Worst figures ever – again
The latest safety in Custody statistics bulletin published last Thursday (27 July 2017) confirm the dire picture of prison safety revealed by the Chief Inspector of Prisons in his annual report earlier in the month. The figures cover deaths in prison custody for the year to June 2017 and assaults and self-harm for the year to March 2017.
As you can see from the main points reproduced below, all the key indicators are at extremely worrying levels.
It is clear that staff recruitment is yet to have any impact. Even the small dip in prisoner on prisoner assaults recorded in the previous quarter has been reversed in the latest statistics. Serious assaults on staff have trebled since 2013; increasing by 5% in the latest quarter to reach yet in another dispiriting record high.
Self-harm trends differ considerably by gender, with a rate of 409 incidents per 1,000 in male establishments (with incidents up 24% on the previous year) compared to a rate of 1,835 per 1,000 in female establishments (a reduction of 8% in number of incidents from the previous year). After five years of stability in the rate of self-harm among males, there has been an increase from 3.0 to 3.4 incidents per self-harming male in the most recent period.
In contrast, the self-harm rate among females has fallen from 6.7 to 6.2 incidents per self-harming female.
Self-harm incidents requiring hospital attendance increased from the previous year in male establishments by 14% to 2,616, while female establishments saw a decrease of 1% to 155 incidents. The proportion of self-harm incidents requiring hospital attendance remained relatively stable at 6.9% to March 2017, compared to 7.1% in the previous year. The slight decrease is due to the fact that the total number of self-harm incidents rose at a higher rate than the number of incidents requiring hospital attendance.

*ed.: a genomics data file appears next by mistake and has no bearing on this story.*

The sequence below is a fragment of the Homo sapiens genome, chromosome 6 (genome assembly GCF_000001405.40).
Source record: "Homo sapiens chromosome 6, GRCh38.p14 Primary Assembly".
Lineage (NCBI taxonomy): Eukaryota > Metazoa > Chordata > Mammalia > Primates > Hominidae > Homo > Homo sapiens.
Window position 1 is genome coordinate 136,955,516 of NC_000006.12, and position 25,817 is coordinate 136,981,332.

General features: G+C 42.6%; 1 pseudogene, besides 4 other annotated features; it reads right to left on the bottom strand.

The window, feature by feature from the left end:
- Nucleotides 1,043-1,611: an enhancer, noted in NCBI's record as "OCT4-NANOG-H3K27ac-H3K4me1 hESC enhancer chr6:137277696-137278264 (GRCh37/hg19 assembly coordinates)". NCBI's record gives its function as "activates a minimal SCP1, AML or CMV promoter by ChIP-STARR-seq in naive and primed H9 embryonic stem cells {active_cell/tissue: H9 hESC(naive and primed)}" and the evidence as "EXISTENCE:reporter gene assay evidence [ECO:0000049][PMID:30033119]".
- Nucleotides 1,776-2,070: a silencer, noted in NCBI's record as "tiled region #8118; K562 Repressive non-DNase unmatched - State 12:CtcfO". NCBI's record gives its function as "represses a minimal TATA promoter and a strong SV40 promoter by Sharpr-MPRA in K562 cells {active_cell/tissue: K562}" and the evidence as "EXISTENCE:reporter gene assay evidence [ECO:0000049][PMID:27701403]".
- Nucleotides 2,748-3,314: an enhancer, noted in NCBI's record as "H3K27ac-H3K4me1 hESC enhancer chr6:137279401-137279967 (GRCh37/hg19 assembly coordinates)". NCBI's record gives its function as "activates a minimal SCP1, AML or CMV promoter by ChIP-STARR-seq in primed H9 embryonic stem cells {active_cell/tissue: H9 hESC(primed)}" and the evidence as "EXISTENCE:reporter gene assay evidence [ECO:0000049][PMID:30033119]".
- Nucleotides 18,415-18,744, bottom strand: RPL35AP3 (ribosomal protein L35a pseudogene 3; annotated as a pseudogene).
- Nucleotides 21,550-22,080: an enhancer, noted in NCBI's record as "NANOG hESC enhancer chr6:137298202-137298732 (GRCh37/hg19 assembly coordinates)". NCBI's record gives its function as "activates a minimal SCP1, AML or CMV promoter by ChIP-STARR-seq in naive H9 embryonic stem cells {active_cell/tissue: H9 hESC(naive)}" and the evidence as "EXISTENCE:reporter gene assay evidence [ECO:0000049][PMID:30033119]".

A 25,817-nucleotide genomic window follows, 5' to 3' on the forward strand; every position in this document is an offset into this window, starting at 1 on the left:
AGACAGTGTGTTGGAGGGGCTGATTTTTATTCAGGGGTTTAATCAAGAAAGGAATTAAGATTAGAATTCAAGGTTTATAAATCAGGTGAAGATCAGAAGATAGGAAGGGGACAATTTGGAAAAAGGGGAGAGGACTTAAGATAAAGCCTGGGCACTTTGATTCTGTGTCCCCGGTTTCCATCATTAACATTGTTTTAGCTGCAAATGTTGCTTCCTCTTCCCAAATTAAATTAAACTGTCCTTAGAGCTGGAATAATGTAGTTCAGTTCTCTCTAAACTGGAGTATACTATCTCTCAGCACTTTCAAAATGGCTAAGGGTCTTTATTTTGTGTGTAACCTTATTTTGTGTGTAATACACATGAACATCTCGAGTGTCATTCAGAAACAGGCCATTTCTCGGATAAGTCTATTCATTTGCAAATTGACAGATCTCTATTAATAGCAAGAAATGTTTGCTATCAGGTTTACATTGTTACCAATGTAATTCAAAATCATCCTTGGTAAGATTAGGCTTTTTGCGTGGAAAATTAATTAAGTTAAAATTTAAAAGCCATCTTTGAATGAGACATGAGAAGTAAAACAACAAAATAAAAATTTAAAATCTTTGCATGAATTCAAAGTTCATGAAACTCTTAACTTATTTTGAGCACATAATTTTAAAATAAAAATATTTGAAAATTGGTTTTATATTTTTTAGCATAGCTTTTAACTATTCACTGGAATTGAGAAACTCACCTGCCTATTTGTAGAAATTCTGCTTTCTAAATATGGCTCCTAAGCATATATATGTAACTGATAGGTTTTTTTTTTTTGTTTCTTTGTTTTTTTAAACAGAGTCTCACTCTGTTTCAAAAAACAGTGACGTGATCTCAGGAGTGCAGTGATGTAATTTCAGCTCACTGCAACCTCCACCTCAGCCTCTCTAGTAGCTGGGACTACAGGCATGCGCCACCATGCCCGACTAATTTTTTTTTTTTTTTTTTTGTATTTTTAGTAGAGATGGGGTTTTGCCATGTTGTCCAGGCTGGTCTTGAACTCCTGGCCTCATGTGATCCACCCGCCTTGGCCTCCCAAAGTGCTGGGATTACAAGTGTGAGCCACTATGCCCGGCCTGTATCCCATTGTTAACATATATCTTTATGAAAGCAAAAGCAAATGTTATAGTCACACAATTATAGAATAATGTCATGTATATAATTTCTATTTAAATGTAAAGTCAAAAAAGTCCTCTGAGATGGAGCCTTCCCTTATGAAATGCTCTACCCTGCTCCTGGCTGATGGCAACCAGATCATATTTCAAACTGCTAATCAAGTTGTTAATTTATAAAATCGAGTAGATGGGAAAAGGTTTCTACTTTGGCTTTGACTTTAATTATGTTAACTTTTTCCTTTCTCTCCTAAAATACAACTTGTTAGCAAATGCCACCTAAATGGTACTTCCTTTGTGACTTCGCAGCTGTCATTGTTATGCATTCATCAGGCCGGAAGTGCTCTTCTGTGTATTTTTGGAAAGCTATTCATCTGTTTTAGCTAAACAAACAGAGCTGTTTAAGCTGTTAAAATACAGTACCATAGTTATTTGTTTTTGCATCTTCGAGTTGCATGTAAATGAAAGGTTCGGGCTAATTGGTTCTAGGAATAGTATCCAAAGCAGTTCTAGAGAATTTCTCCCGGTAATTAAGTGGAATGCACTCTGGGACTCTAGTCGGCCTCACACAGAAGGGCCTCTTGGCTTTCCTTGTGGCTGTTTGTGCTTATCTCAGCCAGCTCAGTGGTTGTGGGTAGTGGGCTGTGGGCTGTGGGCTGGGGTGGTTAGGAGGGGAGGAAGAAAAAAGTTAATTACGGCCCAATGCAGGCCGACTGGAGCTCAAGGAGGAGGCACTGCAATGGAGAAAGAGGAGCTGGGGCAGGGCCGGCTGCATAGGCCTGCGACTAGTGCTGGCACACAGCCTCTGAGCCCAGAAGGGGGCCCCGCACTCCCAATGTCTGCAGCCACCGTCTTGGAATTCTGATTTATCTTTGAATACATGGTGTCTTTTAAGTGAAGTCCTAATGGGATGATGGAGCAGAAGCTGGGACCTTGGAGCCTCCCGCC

While self-harmers in female establishments were roughly twice as prolific as those in male establishments, self-harmers in male establishments had slightly less than four times the proportion of self-harm incidents that require hospitalisation (7.9% in male establishments compared to 2.2% in female establishments).
Serious assaults are those which fall into one or more of the following categories: a sexual assault, requires detention in outside hospital as an in-patient; requires medical treatment for concussion or internal injuries; or incurs any of the following injuries: a fracture, scald or burn, stabbing, crushing, extensive or multiple bruising, black eye, broken nose, lost or broken tooth, cuts requiring suturing, bites, temporary or permanent blindness.
In the prison annual performance ratings published on the same day, 10 prisons were rated “overall performance is of serious concern”
It is hard not to repeat the Chief Inspector’s verdict that without a significant improvement in prison safety, reform seems all but impossible.
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